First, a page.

Archive | Analysis


Autonomous Weapon Systems and Strategic Stability

Posted on 20 September 2017 by Frank Sauer

Building on arguments previously developed for a blog post, ICRAC’s Juergen Altmann and Frank Sauer discuss the strategic implications of autonomy in weapon systems in more depth in a recently published article in Survival. Here’s an excerpt from the introduction: In July 2015, an open letter from artificial-intelligence experts and roboticists called for a ban on autonomous weapon […] Continue Reading

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Reflections on the 2016 CCW Review Conference

Posted on 08 February 2017 by Frank Sauer

This is a guest post by Anna Khalfaoui. Anna is currently pursuing a LLM at Harvard Law School, having previously studied at Cambridge University and King’s College London. She specialises in public international law and international human rights law. Click here to read this post in braille Reflections on the Review Conference as a newcomer […] Continue Reading

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Speed kills! Why we need to hit the brakes on “killer robots”

Posted on 08 April 2016 by Frank Sauer

by Juergen Altmann and Frank Sauer This analysis originally appeared as a guest post on Autonomous weapon systems: rarely has an issue gained the attention of the international arms control community as quickly as these so-called killer robots. “Once activated, they can select and engage targets without further intervention by a human operator“, according […] Continue Reading

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LAWS: An Open Letter from AI & Robotics Experts

Posted on 29 July 2015 by Frank Sauer

Thousands of experts in artificial intelligence, robotics and related professions have signed an open letter, hosted by the Future of Life Institute, calling for a ban on autonomous weapons that select and engage targets without human intervention. You can read more on the importance of this letter to the current global effort of banning lethal […] Continue Reading

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Some of ICRAC’s members in discussion at the UN in Geneva

Banning Lethal Autonomous Weapon Systems (LAWS): The way forward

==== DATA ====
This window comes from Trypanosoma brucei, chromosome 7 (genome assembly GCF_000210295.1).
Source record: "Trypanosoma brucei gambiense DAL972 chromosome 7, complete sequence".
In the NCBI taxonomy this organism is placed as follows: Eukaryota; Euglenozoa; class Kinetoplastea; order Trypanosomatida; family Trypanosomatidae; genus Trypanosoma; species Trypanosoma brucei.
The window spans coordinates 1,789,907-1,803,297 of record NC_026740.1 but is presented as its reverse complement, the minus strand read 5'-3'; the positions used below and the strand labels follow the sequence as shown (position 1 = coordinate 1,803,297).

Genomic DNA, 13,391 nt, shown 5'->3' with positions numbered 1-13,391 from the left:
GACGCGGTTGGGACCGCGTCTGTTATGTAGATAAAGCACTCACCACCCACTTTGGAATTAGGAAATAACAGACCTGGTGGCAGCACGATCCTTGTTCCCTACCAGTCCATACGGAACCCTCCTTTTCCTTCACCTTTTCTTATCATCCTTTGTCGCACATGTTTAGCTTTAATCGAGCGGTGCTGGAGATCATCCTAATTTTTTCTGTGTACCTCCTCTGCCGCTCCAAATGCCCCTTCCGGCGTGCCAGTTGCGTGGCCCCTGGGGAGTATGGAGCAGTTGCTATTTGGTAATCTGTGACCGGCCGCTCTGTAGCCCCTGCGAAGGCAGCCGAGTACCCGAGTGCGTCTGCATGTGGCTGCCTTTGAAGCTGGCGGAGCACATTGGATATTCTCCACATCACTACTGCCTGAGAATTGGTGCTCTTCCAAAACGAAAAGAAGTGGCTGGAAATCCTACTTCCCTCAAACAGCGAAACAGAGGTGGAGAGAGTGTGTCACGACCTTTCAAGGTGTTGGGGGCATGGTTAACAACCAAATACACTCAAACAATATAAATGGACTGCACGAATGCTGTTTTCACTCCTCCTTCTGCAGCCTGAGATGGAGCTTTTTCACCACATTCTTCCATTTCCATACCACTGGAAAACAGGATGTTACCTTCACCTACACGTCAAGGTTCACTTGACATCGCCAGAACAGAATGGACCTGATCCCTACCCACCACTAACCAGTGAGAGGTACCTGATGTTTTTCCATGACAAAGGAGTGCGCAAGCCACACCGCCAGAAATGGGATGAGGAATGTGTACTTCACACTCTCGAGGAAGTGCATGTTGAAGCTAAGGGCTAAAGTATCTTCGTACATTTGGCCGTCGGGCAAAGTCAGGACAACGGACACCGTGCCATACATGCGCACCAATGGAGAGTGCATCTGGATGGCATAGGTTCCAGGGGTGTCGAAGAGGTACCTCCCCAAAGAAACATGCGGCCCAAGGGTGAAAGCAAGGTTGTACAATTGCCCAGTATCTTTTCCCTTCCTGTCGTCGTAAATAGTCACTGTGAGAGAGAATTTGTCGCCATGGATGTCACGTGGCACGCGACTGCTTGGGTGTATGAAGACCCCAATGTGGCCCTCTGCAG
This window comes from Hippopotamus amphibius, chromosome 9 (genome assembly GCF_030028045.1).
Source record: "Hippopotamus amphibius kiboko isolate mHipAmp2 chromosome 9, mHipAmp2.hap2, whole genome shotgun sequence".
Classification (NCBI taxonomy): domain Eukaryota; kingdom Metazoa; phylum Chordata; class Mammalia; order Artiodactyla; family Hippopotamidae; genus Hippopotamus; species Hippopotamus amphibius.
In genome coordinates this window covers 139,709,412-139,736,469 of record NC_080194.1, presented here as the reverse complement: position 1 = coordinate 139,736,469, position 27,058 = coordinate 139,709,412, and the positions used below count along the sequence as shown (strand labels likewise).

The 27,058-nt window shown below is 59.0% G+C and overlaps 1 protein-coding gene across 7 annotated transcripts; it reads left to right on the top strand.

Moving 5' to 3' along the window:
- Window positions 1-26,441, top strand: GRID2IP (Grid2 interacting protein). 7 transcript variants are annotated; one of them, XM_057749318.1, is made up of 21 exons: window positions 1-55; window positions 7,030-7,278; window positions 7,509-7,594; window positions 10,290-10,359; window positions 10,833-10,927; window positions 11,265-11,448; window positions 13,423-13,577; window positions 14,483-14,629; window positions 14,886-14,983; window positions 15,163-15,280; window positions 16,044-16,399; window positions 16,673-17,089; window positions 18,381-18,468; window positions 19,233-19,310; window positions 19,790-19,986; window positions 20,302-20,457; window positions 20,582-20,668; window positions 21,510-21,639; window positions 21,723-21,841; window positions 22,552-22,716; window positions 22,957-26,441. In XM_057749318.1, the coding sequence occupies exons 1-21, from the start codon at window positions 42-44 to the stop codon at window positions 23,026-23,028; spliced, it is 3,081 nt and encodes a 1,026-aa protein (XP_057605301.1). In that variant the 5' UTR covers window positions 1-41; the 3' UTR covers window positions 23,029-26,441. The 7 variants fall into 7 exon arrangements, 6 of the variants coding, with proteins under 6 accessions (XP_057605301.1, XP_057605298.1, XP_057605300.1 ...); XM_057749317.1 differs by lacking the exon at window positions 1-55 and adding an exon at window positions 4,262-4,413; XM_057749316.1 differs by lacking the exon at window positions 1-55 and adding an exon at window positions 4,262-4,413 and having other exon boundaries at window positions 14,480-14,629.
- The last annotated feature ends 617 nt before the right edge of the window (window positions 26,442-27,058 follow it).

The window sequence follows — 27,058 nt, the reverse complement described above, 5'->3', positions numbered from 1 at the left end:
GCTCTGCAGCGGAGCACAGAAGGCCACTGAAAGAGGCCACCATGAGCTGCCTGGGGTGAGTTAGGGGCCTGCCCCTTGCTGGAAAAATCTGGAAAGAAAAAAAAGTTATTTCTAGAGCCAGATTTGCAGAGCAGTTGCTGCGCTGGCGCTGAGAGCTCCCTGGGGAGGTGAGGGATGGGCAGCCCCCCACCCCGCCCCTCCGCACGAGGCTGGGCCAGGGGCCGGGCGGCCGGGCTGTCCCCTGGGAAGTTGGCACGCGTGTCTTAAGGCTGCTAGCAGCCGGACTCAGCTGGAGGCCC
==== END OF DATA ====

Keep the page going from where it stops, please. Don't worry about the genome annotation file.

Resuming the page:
Posted on 13 June 2014 by Frank Sauer

With ICRAC’s 2009 mission statement fulfilled and the issue of fully autonomous weapon systems picked up by the international community at the United Nations Convention on Conventional Weapons (CCW) in Geneva, ICRAC and the Campaign to Stop Killer Robots can celebrate a first success (Read more about this here and here and see the ICRAC […] Continue Reading

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Is Russia Leading the World to Autonomous Weapons?

Posted on 06 May 2014 by Mark Gubrud

The short answer is no. But Russia is testing and may deploy at its ICBM bases a lethal mobile system which has “automatic and semi-automatic control modes.” Additionally, Deputy Prime Minister Dmitry Rogozin has recently called for “robotic systems that are fully integrated in the command and control system, capable not only to gather intelligence […] Continue Reading

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Futureproofing Is Never Complete: Ensuring the Arms Trade Treaty Keeps Pace with New Weapons Technology

Posted on 19 October 2013 by mbolton

In a new working paper, International Committee for Robot Arms Control (ICRAC) members Matthew Bolton (Pace University) and Wim Zwijnenburg (IKV Pax Christi) stress the importance of making sure states control new weapons technologies, including robotic weapons, when the Arms Trade Treatyenters into force. It outlines strategies for civil society (such as the Control Arms campaign) and concerned states to counter […] Continue Reading

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A meme is born: autonomous = secure

Posted on 11 October 2013 by Mark Gubrud

One of Joshua Foust’s assertions in his debate with Heather Roff was that making weapons autonomous was necessary in order to secure them against the threat of hacking. I posted a response after Foustreiterated this surprising argument, and provided a few scraps of pseudo-evidence to support it, in an article which seems to have gone semi-viral on the internet–launching what seems […] Continue Reading

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NYT warns of killer robot gap

Posted on 29 September 2013 by Mark Gubrud

New York Times science writer John Markoff reported on Sept.23 that the US military “lags” in development of unmanned ground vehicles (UGVs), which is sort of true if you compare the status of UGVs with that of unmanned air vehicles (UAVs). The real reason, as Markoff acknowledges, has to do with the technical difficulty of locomotion on […] Continue Reading

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US killer robot policy: Full speed ahead

Posted on 22 September 2013 by Mark Gubrud

In November 2012, United States Deputy Defense Secretary Ashton Carter signed directive 3000.09, establishing policy for the “design, development, acquisition, testing, fielding, and … application of lethal or non-lethal, kinetic or non-kinetic, force by autonomous or semi-autonomous weapon systems.”  Without fanfare, the world had its first openly declared national policy for killer robots. The policy has […] Continue Reading

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